I hope you may read this blog in the best of spirits and know that your letter for me was a great inspiration to continue to learn more!
All the best to you and yours my friends,
I hope any of you who do not know of Mads (Mafe's) work, may check out his great woodworking projects here: http://lumberjocks.com/mafe
I also hope for any of you that have not, that you join Lumberjocks! It is a wonderful woodworking social media community. Please visit: http://lumberjocks.com/
If you are at your desk stressed, maybe stuck inside on a rainy day, or possibly contemplating troubles of the world, I have something for you to read. Here is a short journey of an escape to something that may bring a positive rejuvenation to your spirit.
We need to only walk a little and connect our feet to the paths that bring us goodness inside our souls. Each bird sings as your feet crackles steps through mangled brush and the path unwinds in a joyful noise of fresh air and tall mighty Oaks.
I would say the easiest exercise in clearing our minds of worry is sometimes the hardest to remember to put into action. We are walking in the woods, nothing too difficult to do and yet our busy lives suspend this activity most of the time.
Let's not only walk, let's make it even more special by hunting a small piece of timber. So much has been cut down from fallen trees that if we are patient I know the sun will shine on something for us to use.
Just a fun little adventure like modern bodgers. We can seek out our grain for our tools to hew and shave, hammer or plane. Each step of the hike is invigorating, it feels good and it feels free.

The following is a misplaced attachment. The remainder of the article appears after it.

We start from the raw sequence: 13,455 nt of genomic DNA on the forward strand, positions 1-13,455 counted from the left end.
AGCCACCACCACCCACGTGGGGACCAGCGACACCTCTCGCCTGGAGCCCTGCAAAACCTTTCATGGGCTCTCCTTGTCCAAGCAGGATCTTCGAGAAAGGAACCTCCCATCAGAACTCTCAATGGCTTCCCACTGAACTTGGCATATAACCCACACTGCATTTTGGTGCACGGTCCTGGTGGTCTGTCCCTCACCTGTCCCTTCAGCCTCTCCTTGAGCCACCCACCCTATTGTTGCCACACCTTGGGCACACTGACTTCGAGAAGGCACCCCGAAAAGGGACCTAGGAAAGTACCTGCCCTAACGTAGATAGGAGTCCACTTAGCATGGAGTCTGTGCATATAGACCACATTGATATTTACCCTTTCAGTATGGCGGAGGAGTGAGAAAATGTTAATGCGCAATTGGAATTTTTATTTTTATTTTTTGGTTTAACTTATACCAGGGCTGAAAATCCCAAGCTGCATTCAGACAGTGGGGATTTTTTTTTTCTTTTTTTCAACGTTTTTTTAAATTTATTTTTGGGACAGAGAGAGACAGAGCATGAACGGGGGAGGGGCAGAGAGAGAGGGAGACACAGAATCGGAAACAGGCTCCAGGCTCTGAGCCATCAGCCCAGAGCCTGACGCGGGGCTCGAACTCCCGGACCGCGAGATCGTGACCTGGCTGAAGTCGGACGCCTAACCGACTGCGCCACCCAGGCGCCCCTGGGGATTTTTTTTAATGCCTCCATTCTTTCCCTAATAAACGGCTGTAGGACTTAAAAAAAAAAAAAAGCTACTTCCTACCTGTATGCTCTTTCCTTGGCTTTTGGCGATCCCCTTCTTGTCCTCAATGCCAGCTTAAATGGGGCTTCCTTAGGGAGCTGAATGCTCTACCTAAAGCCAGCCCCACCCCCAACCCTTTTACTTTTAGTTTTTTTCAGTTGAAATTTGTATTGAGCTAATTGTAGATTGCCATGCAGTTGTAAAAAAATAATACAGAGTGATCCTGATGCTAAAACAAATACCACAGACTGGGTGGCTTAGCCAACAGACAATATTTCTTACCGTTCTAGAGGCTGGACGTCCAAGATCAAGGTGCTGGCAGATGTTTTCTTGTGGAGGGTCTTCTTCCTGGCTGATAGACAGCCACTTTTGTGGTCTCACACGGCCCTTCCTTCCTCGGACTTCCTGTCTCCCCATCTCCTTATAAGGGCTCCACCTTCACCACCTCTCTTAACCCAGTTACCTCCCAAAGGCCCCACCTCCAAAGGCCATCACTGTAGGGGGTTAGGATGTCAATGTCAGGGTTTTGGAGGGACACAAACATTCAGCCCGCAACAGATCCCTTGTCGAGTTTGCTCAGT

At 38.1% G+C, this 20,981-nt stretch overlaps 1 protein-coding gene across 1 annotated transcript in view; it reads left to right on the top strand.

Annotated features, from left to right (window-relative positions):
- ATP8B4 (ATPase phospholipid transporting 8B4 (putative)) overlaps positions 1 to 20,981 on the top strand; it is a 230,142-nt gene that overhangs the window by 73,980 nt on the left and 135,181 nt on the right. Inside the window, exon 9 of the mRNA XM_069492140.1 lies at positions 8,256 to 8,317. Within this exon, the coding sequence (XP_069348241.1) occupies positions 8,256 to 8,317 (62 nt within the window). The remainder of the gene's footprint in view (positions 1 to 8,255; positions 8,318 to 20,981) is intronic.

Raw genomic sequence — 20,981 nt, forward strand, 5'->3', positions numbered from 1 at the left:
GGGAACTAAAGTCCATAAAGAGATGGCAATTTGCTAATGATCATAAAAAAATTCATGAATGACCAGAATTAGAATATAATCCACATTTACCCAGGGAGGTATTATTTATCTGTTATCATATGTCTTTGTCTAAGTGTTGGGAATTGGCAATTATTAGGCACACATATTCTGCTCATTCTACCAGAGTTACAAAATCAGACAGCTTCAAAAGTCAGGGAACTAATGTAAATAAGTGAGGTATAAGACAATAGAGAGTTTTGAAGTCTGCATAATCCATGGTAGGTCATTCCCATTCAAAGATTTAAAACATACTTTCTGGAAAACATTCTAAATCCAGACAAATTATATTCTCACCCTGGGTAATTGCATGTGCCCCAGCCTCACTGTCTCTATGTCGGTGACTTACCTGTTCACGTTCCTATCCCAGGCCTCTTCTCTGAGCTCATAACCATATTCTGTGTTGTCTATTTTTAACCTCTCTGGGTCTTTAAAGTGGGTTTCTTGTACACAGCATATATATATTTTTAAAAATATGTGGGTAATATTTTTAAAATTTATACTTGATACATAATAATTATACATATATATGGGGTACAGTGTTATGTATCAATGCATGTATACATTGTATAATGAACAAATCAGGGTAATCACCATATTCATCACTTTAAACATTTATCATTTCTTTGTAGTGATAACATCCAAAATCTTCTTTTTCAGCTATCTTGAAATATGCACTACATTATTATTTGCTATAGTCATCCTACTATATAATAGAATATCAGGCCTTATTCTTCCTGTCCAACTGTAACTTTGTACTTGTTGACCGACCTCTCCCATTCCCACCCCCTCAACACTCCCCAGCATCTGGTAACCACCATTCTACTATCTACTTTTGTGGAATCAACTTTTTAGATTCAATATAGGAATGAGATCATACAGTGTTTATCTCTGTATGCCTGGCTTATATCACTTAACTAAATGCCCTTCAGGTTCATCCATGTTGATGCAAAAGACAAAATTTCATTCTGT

My worries seem less apparent now, somehow the forest speaks first to me canceling out rushed highways, hurried walkways, or the occasional unfriendly face.
The wisdom in the wilderness is larger than arms of muscle or hours of ego, it is the basic place we belong. We can find peace we never knew existed in the twirled bark of a Sassafras tree or the relaxing sounds of a small stream.
The short journey now is not far from over, I have enjoyed taking pictures of interesting spots. The woods sometimes provides short theaters of pure artistry, scenes we want to take with us and so the camera is a great instrument to help us do so.
Now then, I would just love to snag a small piece of timber. I have come up empty on seeing anything fallen or cut that is easy to bring back, but I will keep my eyes scanning as I continue the hike.
Funny how things work out, mere yards away I see a huddled pack of Black Cherry cut from one of the Park Rangers. My eyes calculate what I would feel good about taking back.
I see some nice possibilities for spoons in this piece. I will grab it, pack in the pick up truck and haul it to the shop!
I leave here with some nice thoughts, I surely know all of us need them more than ever with times getting more crazier by the hour anymore.
Most of all I thank you if you went with me in spirit. If your unsettled mind was once more settled then it was sure more than worth it, don't you agree?
Life is much like an ocean or pond I think. Waves come and go but we have to somehow learn the art of sailing with them and keep our heads above it all.
I thank you for taking a break and having a walk with me! Next time we can look at the memento I will make from the Black Cherry!
Enjoy every shaving and remember to laugh more,